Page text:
Jesus Creed

Christmas meant Liberation Praise: Luke 1:68-75
Like many of his day, no one perhaps more than the pious priests, Zechariah longed for the day when the Roman occupation of the Land of Israel would end. Some scholars today are nervous about overdoing the Roman “occupation” of the Land, but Rome ruled the entire Roman empire and that meant that it was in control of the Land and the Temple – even if Jews were left to manage it for themselves. Still, Rome was there and it was a reminder that the “exile was not completely over.” (N.T. Wright has made much of the category “end of the exile,” and I find it historically justifiable and theologically potent.)
So, when Zechariah hears the news from the Angel Gabriel and then sees this baby born to fulfill that promise of the Angel, Zechariah simply explodes into song. Some emphasize, perhaps with good reasons, that Zechariah’s praise not only springs from the birth of his own son, but also because that son’s birth is connected to the birth of Jesus, the Messiah. (Nolland’s commentary emphasizes this – to the point of nearly eliminating John altogether.)
This song is called the Benedictus because that is the first Latin word of the song.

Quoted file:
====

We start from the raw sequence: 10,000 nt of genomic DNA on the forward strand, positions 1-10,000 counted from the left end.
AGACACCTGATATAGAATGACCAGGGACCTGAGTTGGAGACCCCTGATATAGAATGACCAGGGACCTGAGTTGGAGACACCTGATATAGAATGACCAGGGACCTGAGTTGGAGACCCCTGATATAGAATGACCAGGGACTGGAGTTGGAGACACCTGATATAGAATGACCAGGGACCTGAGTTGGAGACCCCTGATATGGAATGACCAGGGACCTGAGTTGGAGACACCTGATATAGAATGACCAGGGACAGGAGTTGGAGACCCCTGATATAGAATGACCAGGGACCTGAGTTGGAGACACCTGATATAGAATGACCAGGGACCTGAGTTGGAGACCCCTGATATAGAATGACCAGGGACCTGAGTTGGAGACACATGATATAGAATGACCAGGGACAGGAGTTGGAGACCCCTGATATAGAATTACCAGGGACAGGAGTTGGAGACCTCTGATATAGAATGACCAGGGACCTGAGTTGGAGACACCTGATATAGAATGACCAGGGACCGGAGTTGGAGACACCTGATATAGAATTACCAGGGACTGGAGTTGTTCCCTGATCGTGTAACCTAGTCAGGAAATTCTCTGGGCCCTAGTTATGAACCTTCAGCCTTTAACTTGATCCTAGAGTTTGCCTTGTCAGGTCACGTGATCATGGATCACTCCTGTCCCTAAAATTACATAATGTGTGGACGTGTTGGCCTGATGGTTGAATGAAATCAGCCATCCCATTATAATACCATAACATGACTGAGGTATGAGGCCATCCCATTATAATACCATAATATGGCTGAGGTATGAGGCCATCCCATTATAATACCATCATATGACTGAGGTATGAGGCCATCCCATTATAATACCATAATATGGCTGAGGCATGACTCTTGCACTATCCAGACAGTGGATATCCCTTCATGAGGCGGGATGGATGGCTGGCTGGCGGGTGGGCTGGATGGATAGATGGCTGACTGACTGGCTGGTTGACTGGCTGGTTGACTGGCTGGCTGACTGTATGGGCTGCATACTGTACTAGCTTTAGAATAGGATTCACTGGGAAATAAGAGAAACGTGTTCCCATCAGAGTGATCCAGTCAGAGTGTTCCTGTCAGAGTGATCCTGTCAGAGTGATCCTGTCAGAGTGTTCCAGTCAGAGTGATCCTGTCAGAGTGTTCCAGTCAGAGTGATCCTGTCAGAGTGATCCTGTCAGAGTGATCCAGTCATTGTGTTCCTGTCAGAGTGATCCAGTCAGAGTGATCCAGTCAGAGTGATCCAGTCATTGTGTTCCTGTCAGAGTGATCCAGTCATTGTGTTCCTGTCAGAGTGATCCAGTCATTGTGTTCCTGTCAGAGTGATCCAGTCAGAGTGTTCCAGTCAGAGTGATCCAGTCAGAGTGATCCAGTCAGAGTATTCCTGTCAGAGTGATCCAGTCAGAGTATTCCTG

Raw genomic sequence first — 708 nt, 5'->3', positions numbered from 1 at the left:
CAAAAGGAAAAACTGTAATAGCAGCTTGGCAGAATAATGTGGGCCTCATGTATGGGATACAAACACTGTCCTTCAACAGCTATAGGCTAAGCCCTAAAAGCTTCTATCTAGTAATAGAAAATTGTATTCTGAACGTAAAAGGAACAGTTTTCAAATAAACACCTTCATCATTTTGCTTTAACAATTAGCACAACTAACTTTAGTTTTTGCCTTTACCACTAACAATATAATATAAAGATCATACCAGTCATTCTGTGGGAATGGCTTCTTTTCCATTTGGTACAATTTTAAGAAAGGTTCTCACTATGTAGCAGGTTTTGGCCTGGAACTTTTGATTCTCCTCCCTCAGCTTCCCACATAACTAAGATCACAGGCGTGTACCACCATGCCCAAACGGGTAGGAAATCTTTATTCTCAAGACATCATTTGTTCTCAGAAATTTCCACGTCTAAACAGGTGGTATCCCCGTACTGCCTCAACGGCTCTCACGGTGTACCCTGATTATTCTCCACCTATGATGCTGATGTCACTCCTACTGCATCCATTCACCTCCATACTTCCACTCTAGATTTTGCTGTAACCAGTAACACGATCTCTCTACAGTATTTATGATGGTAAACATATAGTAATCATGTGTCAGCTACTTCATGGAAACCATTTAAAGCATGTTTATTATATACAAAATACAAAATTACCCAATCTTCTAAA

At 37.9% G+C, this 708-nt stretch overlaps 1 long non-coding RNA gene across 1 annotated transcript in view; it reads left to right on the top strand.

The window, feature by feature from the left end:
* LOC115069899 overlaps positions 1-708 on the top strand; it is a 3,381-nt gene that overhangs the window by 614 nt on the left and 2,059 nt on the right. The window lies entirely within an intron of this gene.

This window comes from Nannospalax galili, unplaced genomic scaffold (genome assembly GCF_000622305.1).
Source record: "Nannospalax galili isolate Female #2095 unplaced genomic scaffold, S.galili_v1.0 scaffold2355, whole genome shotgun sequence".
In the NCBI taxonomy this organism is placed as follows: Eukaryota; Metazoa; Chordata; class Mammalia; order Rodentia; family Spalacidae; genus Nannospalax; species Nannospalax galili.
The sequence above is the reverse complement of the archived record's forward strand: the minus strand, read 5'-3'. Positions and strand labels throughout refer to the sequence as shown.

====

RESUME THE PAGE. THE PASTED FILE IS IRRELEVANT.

In this praise song because of the birth of his baby boy, John (Yohanan), Zechariah winds and wends his way through the pages of Scripture to these special words – and remember these words are evoked for no other reason than the promised birth of this boy:
God has visited (NIV: “has come”). God’s gracious visitation to redeem and liberate.
God has ransomed (NIV: “has redeemed”): my favorite Christmas song, by far, is “O Come, O Come Immanuel – and ransom captive Israel.”
God has raised up a horn of salvation.
God has shown mercy and remembered his covenant.
God has rescued us so we can serve him without fear.
For these “mighty acts” of God, Zechariah blesses and praises God. Christmas, for Zechariah, was a time of intense praise to God for his redemptive work in liberating Israel from its condition of oppression. It might be easy to forget, with all these evocative terms now on the table, that this is a song of praise and that these terms are wrapped up in a package of praise rather than a listing of social activism duties.
There is an unconscious weaving together here of socio-economic, political and spiritual redemption – and neither Zechariah nor Luke thought there was (or is) any reason to distinguish them or rank them. God’s “salvation’ is the redemption of the entire person, the entire people, the entire world.
Liberation is the key word for Zechariah.

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